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Article
December 1930

PERICARDIECTOMY IN THE TREATMENT OF THE PICK SYNDROME: EXPERIMENTAL AND CLINICAL OBSERVATIONS

Author Affiliations

CLEVELAND
From the Laboratory of Surgical Research, the Lakeside Hospital, and the Western Reserve University School of Medicine.

Arch Surg. 1930;21(6):1064-1113. doi:10.1001/archsurg.1930.01150180180012
Abstract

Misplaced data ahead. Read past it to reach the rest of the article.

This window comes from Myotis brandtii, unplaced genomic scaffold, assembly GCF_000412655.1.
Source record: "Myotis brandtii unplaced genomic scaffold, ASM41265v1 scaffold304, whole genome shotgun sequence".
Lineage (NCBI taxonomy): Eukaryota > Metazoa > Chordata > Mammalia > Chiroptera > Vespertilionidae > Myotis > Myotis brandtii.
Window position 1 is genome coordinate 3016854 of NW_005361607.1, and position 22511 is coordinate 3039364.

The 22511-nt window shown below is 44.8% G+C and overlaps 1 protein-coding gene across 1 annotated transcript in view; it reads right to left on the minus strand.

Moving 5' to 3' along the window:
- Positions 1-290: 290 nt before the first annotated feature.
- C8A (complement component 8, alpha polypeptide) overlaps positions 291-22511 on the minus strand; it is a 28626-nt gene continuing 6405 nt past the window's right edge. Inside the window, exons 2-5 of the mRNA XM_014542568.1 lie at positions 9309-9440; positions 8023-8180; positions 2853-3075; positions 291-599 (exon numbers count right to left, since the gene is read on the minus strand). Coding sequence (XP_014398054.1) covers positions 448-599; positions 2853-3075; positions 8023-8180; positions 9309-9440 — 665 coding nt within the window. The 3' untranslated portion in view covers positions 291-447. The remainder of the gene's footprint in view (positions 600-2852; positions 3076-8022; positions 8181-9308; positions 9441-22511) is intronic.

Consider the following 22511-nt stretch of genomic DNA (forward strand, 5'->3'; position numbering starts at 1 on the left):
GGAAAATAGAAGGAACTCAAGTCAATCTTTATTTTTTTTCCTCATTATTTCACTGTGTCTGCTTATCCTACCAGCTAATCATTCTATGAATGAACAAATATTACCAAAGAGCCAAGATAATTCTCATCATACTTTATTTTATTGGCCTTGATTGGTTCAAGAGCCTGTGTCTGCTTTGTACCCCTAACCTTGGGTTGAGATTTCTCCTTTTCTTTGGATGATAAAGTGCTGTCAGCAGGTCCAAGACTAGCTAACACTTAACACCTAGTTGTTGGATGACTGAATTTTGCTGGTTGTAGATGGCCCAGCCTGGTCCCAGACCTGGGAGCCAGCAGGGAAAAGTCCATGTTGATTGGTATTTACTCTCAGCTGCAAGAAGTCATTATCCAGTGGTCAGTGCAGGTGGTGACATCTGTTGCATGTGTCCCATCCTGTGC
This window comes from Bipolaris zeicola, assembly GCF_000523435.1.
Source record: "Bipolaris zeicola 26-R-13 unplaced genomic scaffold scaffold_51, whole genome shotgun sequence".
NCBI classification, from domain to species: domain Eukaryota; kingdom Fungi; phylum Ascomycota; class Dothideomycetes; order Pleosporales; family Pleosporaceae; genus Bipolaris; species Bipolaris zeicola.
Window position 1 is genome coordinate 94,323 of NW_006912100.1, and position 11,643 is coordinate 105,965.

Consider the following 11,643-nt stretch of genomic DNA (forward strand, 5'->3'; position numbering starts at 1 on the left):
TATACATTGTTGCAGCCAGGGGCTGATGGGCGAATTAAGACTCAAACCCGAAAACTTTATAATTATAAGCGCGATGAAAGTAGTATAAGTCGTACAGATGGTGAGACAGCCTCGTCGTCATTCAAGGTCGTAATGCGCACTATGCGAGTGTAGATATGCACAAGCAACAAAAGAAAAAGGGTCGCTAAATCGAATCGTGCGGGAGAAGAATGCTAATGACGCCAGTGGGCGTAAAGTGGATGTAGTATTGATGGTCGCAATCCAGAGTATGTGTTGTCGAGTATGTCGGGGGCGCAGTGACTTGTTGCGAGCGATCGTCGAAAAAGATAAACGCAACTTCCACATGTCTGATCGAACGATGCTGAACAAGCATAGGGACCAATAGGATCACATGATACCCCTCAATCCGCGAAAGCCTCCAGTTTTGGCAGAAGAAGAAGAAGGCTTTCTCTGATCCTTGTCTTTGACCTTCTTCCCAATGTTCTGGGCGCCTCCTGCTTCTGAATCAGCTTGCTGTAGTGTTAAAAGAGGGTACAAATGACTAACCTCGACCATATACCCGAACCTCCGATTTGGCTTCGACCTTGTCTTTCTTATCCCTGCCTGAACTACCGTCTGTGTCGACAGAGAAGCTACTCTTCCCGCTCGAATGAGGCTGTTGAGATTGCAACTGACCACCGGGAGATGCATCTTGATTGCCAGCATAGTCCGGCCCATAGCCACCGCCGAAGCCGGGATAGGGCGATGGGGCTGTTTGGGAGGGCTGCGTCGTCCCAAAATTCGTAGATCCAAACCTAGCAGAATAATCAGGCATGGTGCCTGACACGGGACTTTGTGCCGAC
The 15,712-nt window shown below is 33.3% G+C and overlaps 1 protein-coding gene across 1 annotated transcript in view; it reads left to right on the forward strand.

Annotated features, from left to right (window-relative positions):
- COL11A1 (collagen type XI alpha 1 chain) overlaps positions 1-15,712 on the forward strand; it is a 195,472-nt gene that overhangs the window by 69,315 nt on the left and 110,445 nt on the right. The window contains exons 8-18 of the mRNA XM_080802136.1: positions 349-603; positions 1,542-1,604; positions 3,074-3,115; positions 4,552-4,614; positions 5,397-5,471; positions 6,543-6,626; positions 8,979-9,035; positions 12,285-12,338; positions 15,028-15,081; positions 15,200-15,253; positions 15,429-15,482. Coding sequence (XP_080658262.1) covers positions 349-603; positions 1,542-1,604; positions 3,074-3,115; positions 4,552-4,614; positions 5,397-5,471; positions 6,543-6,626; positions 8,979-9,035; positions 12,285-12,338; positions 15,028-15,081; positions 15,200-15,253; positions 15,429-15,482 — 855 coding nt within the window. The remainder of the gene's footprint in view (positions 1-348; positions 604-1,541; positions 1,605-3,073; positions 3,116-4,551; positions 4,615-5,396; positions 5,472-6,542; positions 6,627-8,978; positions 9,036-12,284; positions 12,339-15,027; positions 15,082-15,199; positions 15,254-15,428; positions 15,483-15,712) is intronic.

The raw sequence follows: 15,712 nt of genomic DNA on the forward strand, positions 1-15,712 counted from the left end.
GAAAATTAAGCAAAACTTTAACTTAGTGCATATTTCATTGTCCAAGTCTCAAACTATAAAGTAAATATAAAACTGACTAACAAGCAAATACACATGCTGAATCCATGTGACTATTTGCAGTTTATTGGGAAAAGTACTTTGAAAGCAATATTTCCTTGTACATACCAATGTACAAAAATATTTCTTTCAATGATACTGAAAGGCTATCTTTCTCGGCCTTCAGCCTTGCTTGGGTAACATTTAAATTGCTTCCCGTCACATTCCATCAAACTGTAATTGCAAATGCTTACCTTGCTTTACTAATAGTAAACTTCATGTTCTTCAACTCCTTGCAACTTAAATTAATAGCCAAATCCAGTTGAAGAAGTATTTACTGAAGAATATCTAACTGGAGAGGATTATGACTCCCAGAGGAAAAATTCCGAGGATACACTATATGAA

INTRODUCTION  With the advent of asepsis, surgery emerged from the doldrums, where it had stood for centuries, and entered a period of unprecedented activity and advancement. A new era, that of operative development, had suddenly dawned. With bountiful promise for every new endeavor, surgery advanced from the beginning to almost the end of that great period in a mere half century. Within the short span of a surgeon's life this historic development could have been seen in panoramic view. Perfected and diversified as this development has been, surgery of the central circulatory system, of the heart with its pericardium, has not kept pace with the advancement in other fields.The foundation for the development of cardiopericardial surgery has not yet been completely assembled.1 This last great "Northwest of Surgery" stands today in a position scarcely more favorable than that occupied by abdominal surgery when the great Mikulicz advocated exploratory

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